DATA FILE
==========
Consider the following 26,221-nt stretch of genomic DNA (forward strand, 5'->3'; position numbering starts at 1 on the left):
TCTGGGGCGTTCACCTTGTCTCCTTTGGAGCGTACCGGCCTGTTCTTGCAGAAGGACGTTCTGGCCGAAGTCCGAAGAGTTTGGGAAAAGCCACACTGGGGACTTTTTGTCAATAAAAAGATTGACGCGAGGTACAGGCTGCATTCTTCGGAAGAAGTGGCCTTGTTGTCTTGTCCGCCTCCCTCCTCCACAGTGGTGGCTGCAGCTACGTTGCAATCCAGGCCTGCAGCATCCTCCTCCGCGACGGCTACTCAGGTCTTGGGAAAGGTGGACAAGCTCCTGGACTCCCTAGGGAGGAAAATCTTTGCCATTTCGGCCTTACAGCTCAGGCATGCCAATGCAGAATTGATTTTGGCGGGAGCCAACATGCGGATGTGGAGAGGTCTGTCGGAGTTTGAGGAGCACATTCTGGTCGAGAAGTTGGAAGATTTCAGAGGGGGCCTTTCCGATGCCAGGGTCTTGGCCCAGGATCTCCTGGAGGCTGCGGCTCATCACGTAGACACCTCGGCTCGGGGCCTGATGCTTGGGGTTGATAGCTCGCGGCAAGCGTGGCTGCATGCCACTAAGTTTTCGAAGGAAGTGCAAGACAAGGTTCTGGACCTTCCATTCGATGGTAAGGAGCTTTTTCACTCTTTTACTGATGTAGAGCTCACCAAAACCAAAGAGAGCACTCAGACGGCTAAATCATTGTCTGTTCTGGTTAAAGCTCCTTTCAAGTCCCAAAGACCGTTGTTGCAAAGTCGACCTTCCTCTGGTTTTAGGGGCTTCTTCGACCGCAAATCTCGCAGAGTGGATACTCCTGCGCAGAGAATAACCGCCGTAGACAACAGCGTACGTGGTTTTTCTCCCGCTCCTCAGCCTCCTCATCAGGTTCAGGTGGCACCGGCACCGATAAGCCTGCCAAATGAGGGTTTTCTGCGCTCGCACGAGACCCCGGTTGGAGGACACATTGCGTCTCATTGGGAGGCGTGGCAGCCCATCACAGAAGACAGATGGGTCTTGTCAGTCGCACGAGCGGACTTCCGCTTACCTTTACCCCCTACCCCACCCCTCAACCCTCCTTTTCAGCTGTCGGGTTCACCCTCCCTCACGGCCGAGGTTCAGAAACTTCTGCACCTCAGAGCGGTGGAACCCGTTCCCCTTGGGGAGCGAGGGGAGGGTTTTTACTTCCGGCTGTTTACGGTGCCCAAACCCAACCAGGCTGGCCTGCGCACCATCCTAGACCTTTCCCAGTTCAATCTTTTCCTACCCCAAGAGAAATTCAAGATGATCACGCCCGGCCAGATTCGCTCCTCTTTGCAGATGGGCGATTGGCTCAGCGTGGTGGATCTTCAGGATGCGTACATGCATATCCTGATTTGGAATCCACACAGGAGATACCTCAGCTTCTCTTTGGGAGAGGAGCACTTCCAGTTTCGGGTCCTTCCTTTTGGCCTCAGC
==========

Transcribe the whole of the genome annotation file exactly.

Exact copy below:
Consider the following 26,221-nt stretch of genomic DNA (forward strand, 5'->3'; position numbering starts at 1 on the left):
TCTGGGGCGTTCACCTTGTCTCCTTTGGAGCGTACCGGCCTGTTCTTGCAGAAGGACGTTCTGGCCGAAGTCCGAAGAGTTTGGGAAAAGCCACACTGGGGACTTTTTGTCAATAAAAAGATTGACGCGAGGTACAGGCTGCATTCTTCGGAAGAAGTGGCCTTGTTGTCTTGTCCGCCTCCCTCCTCCACAGTGGTGGCTGCAGCTACGTTGCAATCCAGGCCTGCAGCATCCTCCTCCGCGACGGCTACTCAGGTCTTGGGAAAGGTGGACAAGCTCCTGGACTCCCTAGGGAGGAAAATCTTTGCCATTTCGGCCTTACAGCTCAGGCATGCCAATGCAGAATTGATTTTGGCGGGAGCCAACATGCGGATGTGGAGAGGTCTGTCGGAGTTTGAGGAGCACATTCTGGTCGAGAAGTTGGAAGATTTCAGAGGGGGCCTTTCCGATGCCAGGGTCTTGGCCCAGGATCTCCTGGAGGCTGCGGCTCATCACGTAGACACCTCGGCTCGGGGCCTGATGCTTGGGGTTGATAGCTCGCGGCAAGCGTGGCTGCATGCCACTAAGTTTTCGAAGGAAGTGCAAGACAAGGTTCTGGACCTTCCATTCGATGGTAAGGAGCTTTTTCACTCTTTTACTGATGTAGAGCTCACCAAAACCAAAGAGAGCACTCAGACGGCTAAATCATTGTCTGTTCTGGTTAAAGCTCCTTTCAAGTCCCAAAGACCGTTGTTGCAAAGTCGACCTTCCTCTGGTTTTAGGGGCTTCTTCGACCGCAAATCTCGCAGAGTGGATACTCCTGCGCAGAGAATAACCGCCGTAGACAACAGCGTACGTGGTTTTTCTCCCGCTCCTCAGCCTCCTCATCAGGTTCAGGTGGCACCGGCACCGATAAGCCTGCCAAATGAGGGTTTTCTGCGCTCGCACGAGACCCCGGTTGGAGGACACATTGCGTCTCATTGGGAGGCGTGGCAGCCCATCACAGAAGACAGATGGGTCTTGTCAGTCGCACGAGCGGACTTCCGCTTACCTTTACCCCCTACCCCACCCCTCAACCCTCCTTTTCAGCTGTCGGGTTCACCCTCCCTCACGGCCGAGGTTCAGAAACTTCTGCACCTCAGAGCGGTGGAACCCGTTCCCCTTGGGGAGCGAGGGGAGGGTTTTTACTTCCGGCTGTTTACGGTGCCCAAACCCAACCAGGCTGGCCTGCGCACCATCCTAGACCTTTCCCAGTTCAATCTTTTCCTACCCCAAGAGAAATTCAAGATGATCACGCCCGGCCAGATTCGCTCCTCTTTGCAGATGGGCGATTGGCTCAGCGTGGTGGATCTTCAGGATGCGTACATGCATATCCTGATTTGGAATCCACACAGGAGATACCTCAGCTTCTCTTTGGGAGAGGAGCACTTCCAGTTTCGGGTCCTTCCTTTTGGCCTCAGC